The store itself is modest to slightly larger than some I've been to. There are several displays, and obvious items displayed in the front window for shoppers to have a gander at. The interior of the store is well laid out. Although the tables are nicely sized, there is still room to go around the edges and look at the merchandise on offer whilst people are painting or playing at the main table. 

The guys at the store asked me if I was going to take part in the Konor campaign. I politely said that I probably would, but it would be back at my home Games Workshop and that I was just visiting. They asked me about my armies. I mentioned Death Guard and the Alpha Legion and how I was toying with the idea of making my 30k army fit the 40k mould. I'm not yet sold on re-starting a 40k Death Guard army just yet to be honest, but the guys at the store did seem very interested in the fact that I was rather the veteran gamer with a long knowledge of the history of the game and surrounding fluff. I bought a couple of things before leaving. Overall, the staff were very friendly and I don't have a bad word to say about the store. Top marks from me. But over the top marks from me for the location. I was blown away how accessible it is and how easy to find (its certainly not tucked away in some shopping mall like others are). 

Monday, August 21, 2017

Grand Cultivator

Catching up on recent news from the gaming sphere, this chap stumbled across my desk, as I'm sure it did yours as well. Slimed on to my desk might have been a better turn of phrase though. This is Nurgle's Grand Cultivator, Horticulous Slimux. 

He is a plague bearer mounted on top of a monstrous garden snail-like creature in essence. I want to make a couple of observations here. Firstly, this miniature is one that has been featured (probably repeatedly) on the official Warhammer Community rumours mill. Check out the legs of the "snail" (I know -- snails don't have legs, but I haven't got another noun for it just yet) -- these are the ones that have been featured on the rumour site over the past few months. 

The miniature itself interests me from a number of different angles. Firstly is the sheer whimsy and joviality involved in the sculpt. By this, I mean the pose and demeanour of Slimux himself, the "face" of the snail, and the hapless nurgling that has been left dangling in front of the snail. Obviously the nurgling is being used as a kind of bait to lure the snail ever onward. Its a bit like the old cartoons of carrots being used of a lure in front of a donkey to urge it onward. The eyes of the snail are directed right at the little nurgling, who in turn is wrapped in in some kind of vine and is looking grumpy about his situation.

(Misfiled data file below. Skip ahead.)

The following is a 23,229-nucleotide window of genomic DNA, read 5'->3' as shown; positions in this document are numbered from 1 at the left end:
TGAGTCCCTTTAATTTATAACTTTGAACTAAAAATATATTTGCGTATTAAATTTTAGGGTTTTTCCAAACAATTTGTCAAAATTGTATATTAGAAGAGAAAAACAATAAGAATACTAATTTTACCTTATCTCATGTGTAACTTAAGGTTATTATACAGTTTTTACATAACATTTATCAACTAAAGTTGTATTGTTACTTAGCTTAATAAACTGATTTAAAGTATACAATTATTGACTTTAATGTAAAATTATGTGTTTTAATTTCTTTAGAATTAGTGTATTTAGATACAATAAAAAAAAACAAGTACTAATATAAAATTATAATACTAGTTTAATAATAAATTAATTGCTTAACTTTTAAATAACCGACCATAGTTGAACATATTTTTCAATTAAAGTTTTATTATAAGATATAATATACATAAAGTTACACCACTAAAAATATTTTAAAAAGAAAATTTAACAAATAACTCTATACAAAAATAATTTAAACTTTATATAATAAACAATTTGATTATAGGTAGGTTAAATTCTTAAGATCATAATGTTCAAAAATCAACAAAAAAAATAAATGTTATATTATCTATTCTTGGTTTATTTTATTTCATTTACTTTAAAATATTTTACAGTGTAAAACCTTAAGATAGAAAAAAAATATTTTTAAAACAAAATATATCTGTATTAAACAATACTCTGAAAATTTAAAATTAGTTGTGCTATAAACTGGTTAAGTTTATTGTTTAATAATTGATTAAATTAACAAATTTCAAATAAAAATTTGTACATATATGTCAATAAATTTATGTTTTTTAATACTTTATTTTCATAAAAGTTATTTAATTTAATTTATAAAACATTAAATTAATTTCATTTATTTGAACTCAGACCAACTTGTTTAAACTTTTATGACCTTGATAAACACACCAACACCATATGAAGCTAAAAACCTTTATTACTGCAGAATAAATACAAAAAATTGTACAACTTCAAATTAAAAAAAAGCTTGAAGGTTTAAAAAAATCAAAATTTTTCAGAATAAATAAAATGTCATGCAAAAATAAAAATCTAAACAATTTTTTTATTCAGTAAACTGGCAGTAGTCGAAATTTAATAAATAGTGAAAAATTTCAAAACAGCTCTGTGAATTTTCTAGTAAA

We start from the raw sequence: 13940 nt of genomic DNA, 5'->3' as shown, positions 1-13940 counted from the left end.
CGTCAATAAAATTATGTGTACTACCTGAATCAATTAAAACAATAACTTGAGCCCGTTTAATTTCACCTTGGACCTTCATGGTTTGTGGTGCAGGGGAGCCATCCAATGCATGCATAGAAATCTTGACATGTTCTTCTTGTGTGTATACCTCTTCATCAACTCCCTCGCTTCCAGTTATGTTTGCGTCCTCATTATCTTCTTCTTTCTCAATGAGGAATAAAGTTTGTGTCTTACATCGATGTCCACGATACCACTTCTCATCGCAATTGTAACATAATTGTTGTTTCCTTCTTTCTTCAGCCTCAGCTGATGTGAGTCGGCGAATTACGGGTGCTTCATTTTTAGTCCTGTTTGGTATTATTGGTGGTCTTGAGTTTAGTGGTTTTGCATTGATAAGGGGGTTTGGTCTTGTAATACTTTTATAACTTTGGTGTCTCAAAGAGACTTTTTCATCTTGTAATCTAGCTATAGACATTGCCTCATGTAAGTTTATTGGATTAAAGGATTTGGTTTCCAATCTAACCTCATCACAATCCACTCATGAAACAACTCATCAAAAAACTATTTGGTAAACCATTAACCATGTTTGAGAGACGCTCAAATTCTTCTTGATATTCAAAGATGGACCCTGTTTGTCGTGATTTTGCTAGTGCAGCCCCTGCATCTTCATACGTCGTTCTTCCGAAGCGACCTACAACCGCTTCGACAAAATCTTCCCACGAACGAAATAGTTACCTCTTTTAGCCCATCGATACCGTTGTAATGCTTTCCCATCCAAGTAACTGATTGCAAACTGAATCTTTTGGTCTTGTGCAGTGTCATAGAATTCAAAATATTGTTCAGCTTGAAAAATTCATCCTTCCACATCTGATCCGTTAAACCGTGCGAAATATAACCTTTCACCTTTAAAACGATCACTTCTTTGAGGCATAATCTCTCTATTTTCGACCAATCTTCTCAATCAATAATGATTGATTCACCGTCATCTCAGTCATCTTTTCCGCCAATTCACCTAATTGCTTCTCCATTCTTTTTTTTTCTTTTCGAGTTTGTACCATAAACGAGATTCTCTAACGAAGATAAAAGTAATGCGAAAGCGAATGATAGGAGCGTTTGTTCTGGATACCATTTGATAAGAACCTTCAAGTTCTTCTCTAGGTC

Slimux himself seems to be rather chilled and laid back. He is chewing on an old bone (freshly plucked from the Garden of Nurgle probably) in much the same way as a cartoonish version of a farmer might have some wheat or crop in his mouth. Or at least I think that is what the vibe they were going for is. Given the short length of the bone, it could be that they were going for a cigar replacement instead as well. 

Striking on the painting side of things is the existence of the eyeballs. Not only on the snail, but also on Slimux. In the older fluff, plague bearers would be depicted as having white eyes (almost in totality) to represent some kind of blindness disease. This guy is just yellowed, as is his mount. Speaking of the older fluff, Nurgle and his minions are often depicted as being rather happy. Since through decay comes rebirth of life and vitality. I think this aspect is communicated very well in the sculpt overall with smiles all around (of one kind or another) and a certain level of levity associated with the vibe of what is being depicted. I've not seen this communicated outside of goblins and orcs (Orks) in a long while and its good so see something like this appear after all these years.

Further interesting aspects of the sculpt include the Venus flytrap looking plant on the rear of the miniature painted in red. I have not seen much like this elsewhere. Being towed behind are ploughing implements to break up the land ready for Nurgle's special cultivation treatments. These little details all add up to a very whimsy miniature that looks more ready for happy gardening (or even a party) than warfare. Then again, that is part of the point. Slimux is really harkening back to some of the earlier materials in a way I've not seen in a while. Its a nice new, slightly risky even, direction and one I'm pleased to see the sculptors take. 


Dear Readers,

We are now back from holidays and lining up new posts for the coming week. Thanks for your patience and support (and thank you in particular to those of you who messaged me over the holidays -- I think I've got back to you all now, but if not, just gimme a shout).

More very soon.